Paid sponsorships have become the latest frontier in the Twitterverse, thanks in part to social media marketing firm Izea, but not without stirring up a fierce debate at the same time.
Izea launched Sponsored Tweets this week to connect popular tweeters with advertisers — who, in turn, pay tweeters to tweet. And reaction is mixed. Some experts say this is a natural progression of Twitter and that paid tweets are no different than any celebrity using their clout to endorse a brand. Others go so far as to say paid tweets are the end of Twitter as we know it.
As Izea Chief Executive Ted Murphy describes it, Sponsored Tweets is a marketplace that connects tweeters and advertisers.
When notable tweeters sign up for the service, they can select how much they would like to be paid per tweet as well as a preference about whether they would like to write the tweets themselves or use tweets from advertisers (or both). Advertisers then create “opportunities” and search for Twitter users based on a number of factors like a user’s Twitter grade, the number of followers they have or even their friend/follower ratio. Advertisers use this information to come up with a list of matches for a campaign and then reach out to potential tweeters. From there, the tweeter has the ability to accept or reject the offer, much like — believe it or not — looking for love online.
“It’s almost like a dating service for advertisers and tweeters,” Murphy says. “We’re helping make a match, but it isn’t always a match.”
The company has about a 60 percent match rate right now, he claims. However, Murphy declined to talk about any specific advertisers using the system. Sponsored tweeters include everyone from mainstream celebrities like Kendra Wilkinson and Bethenny Frankel to Internet superstars like Chris Pirillo and “Aloha” Arleen Anderson.
The service helps align these tweeters with the right brands, Murphy says. Plus, Sponsored Tweets brings a degree of transparency to celeb/brand deals that doesn’t exist in the outside world.
“In the celebrity world, you’d be astounded by how many deals are cut that aren’t disclosed and aren’t transparent,” he says. “We’re trying to bring disclosure and transparency to the process and make more sponsorships available to more people.”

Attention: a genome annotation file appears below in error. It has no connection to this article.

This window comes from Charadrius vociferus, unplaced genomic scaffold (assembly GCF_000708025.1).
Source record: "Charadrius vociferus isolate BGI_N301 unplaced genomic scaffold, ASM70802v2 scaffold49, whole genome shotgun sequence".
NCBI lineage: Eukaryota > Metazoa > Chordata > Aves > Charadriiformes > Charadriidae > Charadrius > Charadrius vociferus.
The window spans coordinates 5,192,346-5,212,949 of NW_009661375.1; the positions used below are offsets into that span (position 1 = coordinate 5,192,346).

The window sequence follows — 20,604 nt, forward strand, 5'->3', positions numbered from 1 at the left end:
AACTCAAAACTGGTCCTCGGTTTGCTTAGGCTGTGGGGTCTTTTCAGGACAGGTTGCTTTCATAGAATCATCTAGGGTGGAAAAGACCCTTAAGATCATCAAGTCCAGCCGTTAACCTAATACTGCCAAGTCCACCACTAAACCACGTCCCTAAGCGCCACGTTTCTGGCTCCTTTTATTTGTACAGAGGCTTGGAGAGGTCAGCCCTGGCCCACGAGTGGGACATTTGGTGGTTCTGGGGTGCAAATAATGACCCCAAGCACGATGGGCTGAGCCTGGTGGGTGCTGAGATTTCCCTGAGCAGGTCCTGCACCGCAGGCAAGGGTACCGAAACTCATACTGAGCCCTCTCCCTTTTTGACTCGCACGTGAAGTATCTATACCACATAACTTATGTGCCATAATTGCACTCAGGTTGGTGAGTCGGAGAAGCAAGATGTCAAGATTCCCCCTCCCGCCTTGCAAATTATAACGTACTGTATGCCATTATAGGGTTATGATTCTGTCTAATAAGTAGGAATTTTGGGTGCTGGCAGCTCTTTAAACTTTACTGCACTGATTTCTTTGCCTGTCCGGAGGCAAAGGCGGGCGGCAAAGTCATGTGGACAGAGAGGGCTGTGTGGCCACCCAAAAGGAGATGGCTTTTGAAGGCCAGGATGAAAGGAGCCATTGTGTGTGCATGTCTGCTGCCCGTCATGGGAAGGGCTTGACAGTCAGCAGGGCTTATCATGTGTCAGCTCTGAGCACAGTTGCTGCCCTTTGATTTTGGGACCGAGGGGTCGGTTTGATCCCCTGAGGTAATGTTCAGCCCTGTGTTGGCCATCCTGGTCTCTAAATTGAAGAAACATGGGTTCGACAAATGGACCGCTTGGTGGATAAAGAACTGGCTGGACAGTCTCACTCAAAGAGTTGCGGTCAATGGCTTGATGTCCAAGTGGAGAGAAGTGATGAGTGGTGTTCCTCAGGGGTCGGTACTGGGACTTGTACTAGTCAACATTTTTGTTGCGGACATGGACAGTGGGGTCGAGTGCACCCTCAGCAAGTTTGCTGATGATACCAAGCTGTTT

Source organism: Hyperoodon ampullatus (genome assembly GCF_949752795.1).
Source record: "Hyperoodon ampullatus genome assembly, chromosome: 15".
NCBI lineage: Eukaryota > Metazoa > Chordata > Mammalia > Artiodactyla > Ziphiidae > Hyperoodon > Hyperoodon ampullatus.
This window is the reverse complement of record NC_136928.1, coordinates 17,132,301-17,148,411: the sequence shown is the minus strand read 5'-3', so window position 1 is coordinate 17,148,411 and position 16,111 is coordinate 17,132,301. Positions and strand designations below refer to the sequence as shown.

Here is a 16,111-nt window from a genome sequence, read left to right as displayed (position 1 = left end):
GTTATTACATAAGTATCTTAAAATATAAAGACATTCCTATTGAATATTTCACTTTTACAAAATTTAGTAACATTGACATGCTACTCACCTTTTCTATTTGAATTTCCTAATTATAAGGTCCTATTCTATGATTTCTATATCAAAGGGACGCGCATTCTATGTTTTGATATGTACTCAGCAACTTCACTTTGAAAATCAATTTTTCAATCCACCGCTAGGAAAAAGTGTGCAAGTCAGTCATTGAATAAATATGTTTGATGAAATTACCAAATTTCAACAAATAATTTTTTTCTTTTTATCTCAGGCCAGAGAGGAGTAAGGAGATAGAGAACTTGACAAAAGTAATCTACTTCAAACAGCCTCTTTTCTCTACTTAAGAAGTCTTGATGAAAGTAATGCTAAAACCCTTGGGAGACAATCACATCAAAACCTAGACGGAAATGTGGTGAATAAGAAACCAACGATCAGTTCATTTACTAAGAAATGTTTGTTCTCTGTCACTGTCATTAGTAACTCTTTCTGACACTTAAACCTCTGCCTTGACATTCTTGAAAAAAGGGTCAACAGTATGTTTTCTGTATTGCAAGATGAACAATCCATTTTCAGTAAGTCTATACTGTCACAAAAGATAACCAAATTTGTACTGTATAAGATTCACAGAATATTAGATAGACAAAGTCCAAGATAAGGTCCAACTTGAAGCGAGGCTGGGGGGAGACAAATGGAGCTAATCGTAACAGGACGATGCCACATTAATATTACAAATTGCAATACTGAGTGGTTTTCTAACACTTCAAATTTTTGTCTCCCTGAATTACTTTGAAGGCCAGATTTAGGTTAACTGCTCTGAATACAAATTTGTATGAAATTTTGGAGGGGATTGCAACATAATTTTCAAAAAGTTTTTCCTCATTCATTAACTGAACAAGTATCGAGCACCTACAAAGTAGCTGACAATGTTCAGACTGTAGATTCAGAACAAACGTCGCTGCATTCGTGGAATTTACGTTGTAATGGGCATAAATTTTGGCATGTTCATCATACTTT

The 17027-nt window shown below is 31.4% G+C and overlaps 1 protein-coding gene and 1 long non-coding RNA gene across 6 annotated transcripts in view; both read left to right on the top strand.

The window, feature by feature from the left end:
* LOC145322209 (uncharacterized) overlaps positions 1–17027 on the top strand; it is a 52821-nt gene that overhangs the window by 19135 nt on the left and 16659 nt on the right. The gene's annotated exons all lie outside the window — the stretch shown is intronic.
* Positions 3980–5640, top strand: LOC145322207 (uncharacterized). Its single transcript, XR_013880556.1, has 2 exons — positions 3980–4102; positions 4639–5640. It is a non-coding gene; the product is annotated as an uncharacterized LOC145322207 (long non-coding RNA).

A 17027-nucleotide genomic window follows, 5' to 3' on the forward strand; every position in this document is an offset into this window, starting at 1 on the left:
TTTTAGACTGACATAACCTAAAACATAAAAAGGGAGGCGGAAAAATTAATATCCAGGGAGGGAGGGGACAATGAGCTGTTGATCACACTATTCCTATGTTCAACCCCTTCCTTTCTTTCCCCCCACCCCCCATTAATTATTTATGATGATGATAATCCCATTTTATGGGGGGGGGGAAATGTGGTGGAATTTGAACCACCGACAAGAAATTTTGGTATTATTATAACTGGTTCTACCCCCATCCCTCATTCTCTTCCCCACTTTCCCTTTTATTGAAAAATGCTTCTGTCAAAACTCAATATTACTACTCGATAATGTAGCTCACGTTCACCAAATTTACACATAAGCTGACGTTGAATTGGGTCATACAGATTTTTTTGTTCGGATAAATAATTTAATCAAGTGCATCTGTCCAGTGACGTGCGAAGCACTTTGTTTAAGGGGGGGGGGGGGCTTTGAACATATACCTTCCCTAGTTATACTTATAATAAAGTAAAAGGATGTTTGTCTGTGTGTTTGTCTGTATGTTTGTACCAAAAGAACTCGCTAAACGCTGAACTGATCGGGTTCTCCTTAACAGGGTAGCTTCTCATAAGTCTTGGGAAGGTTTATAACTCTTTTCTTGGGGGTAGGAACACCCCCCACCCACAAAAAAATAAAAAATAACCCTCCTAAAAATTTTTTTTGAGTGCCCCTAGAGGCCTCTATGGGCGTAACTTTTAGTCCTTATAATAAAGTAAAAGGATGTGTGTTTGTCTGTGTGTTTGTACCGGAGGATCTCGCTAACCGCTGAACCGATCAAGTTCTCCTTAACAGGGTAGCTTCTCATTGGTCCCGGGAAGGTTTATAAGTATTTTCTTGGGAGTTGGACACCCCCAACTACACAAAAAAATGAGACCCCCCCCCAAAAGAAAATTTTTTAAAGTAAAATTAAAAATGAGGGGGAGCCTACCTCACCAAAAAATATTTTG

So what’s wrong with that?
Plenty, says Brandon Mendelson, the self-described “most followed regular guy on Twitter.”
In an e-mail with the subject “Sponsored Tweets are just Awful,” Mendelson writes, “Sponsored tweets are the worst thing to happen to Twitter since 140 Fun and the other quiz applications [that] hit the stream. It’s bad news for folks trying to build an audience around trust, which is what we need to succeed in social publishing.”
He estimates that within six months Sponsored Tweets will either fold as a failed experiment or become so obscure that few people will use it.
Richard Laermer, author of “Punk Marketing” and “2011: Trendspotting,” agrees that paid tweets are a bad idea. He says Twitter is not the place for people to talk about something in a sponsored vein.
“People think they are talking to a person (on Twitter) and in fact the person is nothing more than a shill,” Laermer writes. “Tweeting is not about shilling — it’s about talking and being part of something that shares ideas and info.”
But Murphy argues that paid tweets are comparable to sponsored blog posts and that they don’t lessen the credibility of any tweeters as long as those tweeters are honest about what they are saying. (To this end, Sponsored Tweets has a “disclosure engine” that adds a disclosure phrase to each tweet.)
“We make it so anyone with a computer and a credit card can start a campaign and that scares a lot of people,” he says. “And rather than looking at it as a tool…they get fearful.”
Dan Redman, media and paid search director at eVisibility, tends to agree. In a post entitled, “‘F-U Pay Me’: the Internet is NOT Free,” he writes that users that complain about sponsored content are “plain and simple, spoiled brats.”
He says if you are consistently offering value to your readers, you have earned the right to advertise to them.
“There is no difference between paying Michael Jordan to be the face of Nike, Gatorade, or Hanes and getting (marketing guru Jeremy “Shoemoney” Schoemaker) to wear your funny t-shirt or tweet about your product or service,” Redman writes. “Audience targeting is the simple name of the game… If you attack sponsored content then you are denouncing celebrity endorsement via all mediums.”
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